Decor · laraswanderings

Interior Design 2: Get it to match

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You would think that since I studied at college to be a graphic designer that I would be good at all manor of art. This, I am afraid, is just not true. I just know that my home never really looked very well put together, but it has been hard to know why.

First thing I have had to learn is about picking colors. With both fashion and Interior design, the color choices are often much more complicated than that from 2D design. When I design a book, flyer, corporate identity, or anything, I typically use about three or less primary colors. Some other colors show up in photos or illustrations, but the over all look should have three colors or less. Somehow this is not always the case in fashion or interior design. Fortunately, the more I researched, the more I found that classier and more sophisticated styles were more simplified in color scheme. I like simple elegant designs and fashion so this makes me very happy. I also really like all neutral colors (wood, metal, gray, tans, white, and black) with one bright (like pink or green). That should do it right?

Nope.

Now we deal with texture. Texture is paying attention to what something is made of. The less colors you use, the more texture variety you will want. Another words, you don’t want every thing in your house the same color wood. Light tan walls, light wood furniture, natural weave rug, and copper picture frames would all be in the browns family, but still look really interesting. You want interesting. Too much matching become boring and still doesn’t look good. Drat!

OK. So we got colors chosen, we are mixing textures, but it still doesn’t look good! That is because there is the need for focal points. This is soooo much easier to do in 2D design than in 3D! Every room needs one major focal point (like a fireplace, nicely done window dressing, major piece of art/furniture, or media center). Then you need some minor focal points in a larger area like the living room. Most bedrooms will have the bed as your focal point. Everything else in the room should point to or enhance the impact of the bed. This is typically done by balancing two night stands on either side of the bed and putting a piece of art over the bed. In the living room, typically all the furniture points to the fireplace or media center. If you have space, it is good to have a minor focal point on each wall or space out around the room such as bright colored throw pillows, nice widow dressing, pretty art. Don’t let these minor focal points take away from the main focus. Try to have an ebb and flow to the room. Neutral walls and furniture, exciting window or art piece. Have neutral bookshelves balance on either side of a fireplace with interesting statue between the books. Neutral sofa with interesting throw pillows cause a clear sense of style.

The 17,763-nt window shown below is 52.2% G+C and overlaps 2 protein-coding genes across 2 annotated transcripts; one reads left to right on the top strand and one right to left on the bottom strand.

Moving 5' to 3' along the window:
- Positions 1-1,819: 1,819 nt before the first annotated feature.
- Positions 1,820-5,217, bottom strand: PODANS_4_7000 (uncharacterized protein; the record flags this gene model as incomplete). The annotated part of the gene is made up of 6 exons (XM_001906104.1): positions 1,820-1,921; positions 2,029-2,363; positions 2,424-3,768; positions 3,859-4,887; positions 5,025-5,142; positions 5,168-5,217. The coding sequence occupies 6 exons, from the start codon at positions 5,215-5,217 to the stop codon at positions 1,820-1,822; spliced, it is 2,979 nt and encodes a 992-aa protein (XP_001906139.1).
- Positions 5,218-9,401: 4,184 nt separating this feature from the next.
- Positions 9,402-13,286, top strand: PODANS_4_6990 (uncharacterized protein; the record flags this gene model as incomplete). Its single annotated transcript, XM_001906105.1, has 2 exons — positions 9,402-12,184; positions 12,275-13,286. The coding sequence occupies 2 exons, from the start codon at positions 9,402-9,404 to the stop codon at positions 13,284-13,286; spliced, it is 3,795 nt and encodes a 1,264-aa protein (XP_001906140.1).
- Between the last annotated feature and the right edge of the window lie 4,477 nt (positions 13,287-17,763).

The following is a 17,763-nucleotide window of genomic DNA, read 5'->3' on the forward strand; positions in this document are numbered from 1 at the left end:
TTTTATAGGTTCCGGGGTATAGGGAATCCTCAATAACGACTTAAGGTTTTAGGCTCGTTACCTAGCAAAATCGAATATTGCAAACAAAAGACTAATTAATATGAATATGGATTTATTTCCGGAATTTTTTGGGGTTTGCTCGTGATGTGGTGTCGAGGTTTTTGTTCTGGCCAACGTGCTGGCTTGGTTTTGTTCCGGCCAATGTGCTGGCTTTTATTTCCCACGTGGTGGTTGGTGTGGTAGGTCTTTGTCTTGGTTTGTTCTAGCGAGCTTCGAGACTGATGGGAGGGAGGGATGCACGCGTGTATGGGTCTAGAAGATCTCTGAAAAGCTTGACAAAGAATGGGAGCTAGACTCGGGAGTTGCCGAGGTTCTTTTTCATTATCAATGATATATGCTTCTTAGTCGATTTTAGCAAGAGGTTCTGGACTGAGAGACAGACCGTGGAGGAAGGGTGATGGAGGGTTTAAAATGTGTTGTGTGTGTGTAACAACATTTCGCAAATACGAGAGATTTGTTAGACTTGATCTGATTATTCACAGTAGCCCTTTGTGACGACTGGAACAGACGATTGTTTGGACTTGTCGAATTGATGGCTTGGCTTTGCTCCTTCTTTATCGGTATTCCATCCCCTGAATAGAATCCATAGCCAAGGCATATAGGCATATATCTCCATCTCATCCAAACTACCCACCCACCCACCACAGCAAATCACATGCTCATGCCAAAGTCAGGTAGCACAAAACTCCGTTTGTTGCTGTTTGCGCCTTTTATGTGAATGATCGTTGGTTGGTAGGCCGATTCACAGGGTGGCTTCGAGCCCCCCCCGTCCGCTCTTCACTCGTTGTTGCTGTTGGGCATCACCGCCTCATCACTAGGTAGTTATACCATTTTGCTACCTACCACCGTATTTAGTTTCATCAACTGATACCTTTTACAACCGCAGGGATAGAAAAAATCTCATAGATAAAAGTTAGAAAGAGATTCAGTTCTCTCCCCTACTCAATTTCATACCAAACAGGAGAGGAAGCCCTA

The best way to test all this out before buying anything is to create a mood board. A mood board is where you take pictures and samples of all you want to put in a room, tape it to a board color the same as the walls of your room and see if it looks good together. The samples don’t need to be in the shape of a curtain or rug or chair. In fact, the more abstract the samples are the more you will be able to tell if the colors and textures go together.

Now, hopefully, I will have a well put together house when I move!

 

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